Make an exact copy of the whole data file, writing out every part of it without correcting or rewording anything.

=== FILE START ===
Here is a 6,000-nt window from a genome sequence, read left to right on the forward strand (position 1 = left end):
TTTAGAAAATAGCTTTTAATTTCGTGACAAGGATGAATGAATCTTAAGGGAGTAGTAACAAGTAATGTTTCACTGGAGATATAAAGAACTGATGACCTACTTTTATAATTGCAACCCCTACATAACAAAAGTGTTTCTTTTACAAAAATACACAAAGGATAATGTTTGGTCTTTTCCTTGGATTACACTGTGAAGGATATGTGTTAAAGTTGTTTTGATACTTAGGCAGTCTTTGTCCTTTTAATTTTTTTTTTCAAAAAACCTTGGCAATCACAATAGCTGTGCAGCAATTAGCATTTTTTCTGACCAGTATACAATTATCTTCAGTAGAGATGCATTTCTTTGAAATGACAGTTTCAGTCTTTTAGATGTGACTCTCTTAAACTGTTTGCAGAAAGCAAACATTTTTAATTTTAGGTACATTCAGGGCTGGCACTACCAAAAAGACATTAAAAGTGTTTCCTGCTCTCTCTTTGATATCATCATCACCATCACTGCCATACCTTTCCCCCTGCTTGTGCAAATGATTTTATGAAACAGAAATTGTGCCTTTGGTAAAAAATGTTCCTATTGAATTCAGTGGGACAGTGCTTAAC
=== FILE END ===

Here is a 6,000-nt window from a genome sequence, read left to right on the forward strand (position 1 = left end):
TTTAGAAAATAGCTTTTAATTTCGTGACAAGGATGAATGAATCTTAAGGGAGTAGTAACAAGTAATGTTTCACTGGAGATATAAAGAACTGATGACCTACTTTTATAATTGCAACCCCTACATAACAAAAGTGTTTCTTTTACAAAAATACACAAAGGATAATGTTTGGTCTTTTCCTTGGATTACACTGTGAAGGATATGTGTTAAAGTTGTTTTGATACTTAGGCAGTCTTTGTCCTTTTAATTTTTTTTTTCAAAAAACCTTGGCAATCACAATAGCTGTGCAGCAATTAGCATTTTTTCTGACCAGTATACAATTATCTTCAGTAGAGATGCATTTCTTTGAAATGACAGTTTCAGTCTTTTAGATGTGACTCTCTTAAACTGTTTGCAGAAAGCAAACATTTTTAATTTTAGGTACATTCAGGGCTGGCACTACCAAAAAGACATTAAAAGTGTTTCCTGCTCTCTCTTTGATATCATCATCACCATCACTGCCATACCTTTCCCCCTGCTTGTGCAAATGATTTTATGAAACAGAAATTGTGCCTTTGGTAAAAAATGTTCCTATTGAATTCAGTGGGACAGTGCTTAAC